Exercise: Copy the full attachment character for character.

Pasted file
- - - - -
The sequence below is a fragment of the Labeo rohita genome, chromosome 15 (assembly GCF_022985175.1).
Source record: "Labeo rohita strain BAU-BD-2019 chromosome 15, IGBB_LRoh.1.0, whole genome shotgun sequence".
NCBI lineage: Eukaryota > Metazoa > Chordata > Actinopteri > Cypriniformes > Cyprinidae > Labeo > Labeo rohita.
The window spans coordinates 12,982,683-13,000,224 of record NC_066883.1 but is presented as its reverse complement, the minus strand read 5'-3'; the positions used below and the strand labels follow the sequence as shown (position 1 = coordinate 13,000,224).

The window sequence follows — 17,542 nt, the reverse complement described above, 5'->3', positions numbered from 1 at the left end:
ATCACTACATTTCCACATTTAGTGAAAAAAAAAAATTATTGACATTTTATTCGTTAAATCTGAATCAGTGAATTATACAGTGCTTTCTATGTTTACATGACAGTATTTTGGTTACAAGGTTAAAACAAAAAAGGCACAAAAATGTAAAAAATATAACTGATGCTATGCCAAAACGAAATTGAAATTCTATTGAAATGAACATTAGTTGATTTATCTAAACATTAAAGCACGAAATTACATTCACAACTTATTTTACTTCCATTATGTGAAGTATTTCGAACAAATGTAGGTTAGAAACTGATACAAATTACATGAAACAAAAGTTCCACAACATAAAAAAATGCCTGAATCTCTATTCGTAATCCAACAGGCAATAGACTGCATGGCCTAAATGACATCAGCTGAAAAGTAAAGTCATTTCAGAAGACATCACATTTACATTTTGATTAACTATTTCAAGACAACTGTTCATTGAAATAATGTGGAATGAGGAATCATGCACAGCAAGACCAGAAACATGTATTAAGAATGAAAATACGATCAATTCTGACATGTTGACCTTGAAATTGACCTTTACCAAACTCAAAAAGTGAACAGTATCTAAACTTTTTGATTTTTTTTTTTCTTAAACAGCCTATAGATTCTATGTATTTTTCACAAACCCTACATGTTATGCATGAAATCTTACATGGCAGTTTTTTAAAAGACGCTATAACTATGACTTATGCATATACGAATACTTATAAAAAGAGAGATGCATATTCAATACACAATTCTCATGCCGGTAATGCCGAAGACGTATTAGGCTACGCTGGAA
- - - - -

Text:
The sequence below is a fragment of the Labeo rohita genome, chromosome 15 (assembly GCF_022985175.1).
Source record: "Labeo rohita strain BAU-BD-2019 chromosome 15, IGBB_LRoh.1.0, whole genome shotgun sequence".
NCBI lineage: Eukaryota > Metazoa > Chordata > Actinopteri > Cypriniformes > Cyprinidae > Labeo > Labeo rohita.
The window spans coordinates 12,982,683-13,000,224 of record NC_066883.1 but is presented as its reverse complement, the minus strand read 5'-3'; the positions used below and the strand labels follow the sequence as shown (position 1 = coordinate 13,000,224).

The window sequence follows — 17,542 nt, the reverse complement described above, 5'->3', positions numbered from 1 at the left end:
ATCACTACATTTCCACATTTAGTGAAAAAAAAAAATTATTGACATTTTATTCGTTAAATCTGAATCAGTGAATTATACAGTGCTTTCTATGTTTACATGACAGTATTTTGGTTACAAGGTTAAAACAAAAAAGGCACAAAAATGTAAAAAATATAACTGATGCTATGCCAAAACGAAATTGAAATTCTATTGAAATGAACATTAGTTGATTTATCTAAACATTAAAGCACGAAATTACATTCACAACTTATTTTACTTCCATTATGTGAAGTATTTCGAACAAATGTAGGTTAGAAACTGATACAAATTACATGAAACAAAAGTTCCACAACATAAAAAAATGCCTGAATCTCTATTCGTAATCCAACAGGCAATAGACTGCATGGCCTAAATGACATCAGCTGAAAAGTAAAGTCATTTCAGAAGACATCACATTTACATTTTGATTAACTATTTCAAGACAACTGTTCATTGAAATAATGTGGAATGAGGAATCATGCACAGCAAGACCAGAAACATGTATTAAGAATGAAAATACGATCAATTCTGACATGTTGACCTTGAAATTGACCTTTACCAAACTCAAAAAGTGAACAGTATCTAAACTTTTTGATTTTTTTTTTTCTTAAACAGCCTATAGATTCTATGTATTTTTCACAAACCCTACATGTTATGCATGAAATCTTACATGGCAGTTTTTTAAAAGACGCTATAACTATGACTTATGCATATACGAATACTTATAAAAAGAGAGATGCATATTCAATACACAATTCTCATGCCGGTAATGCCGAAGACGTATTAGGCTACGCTGGAA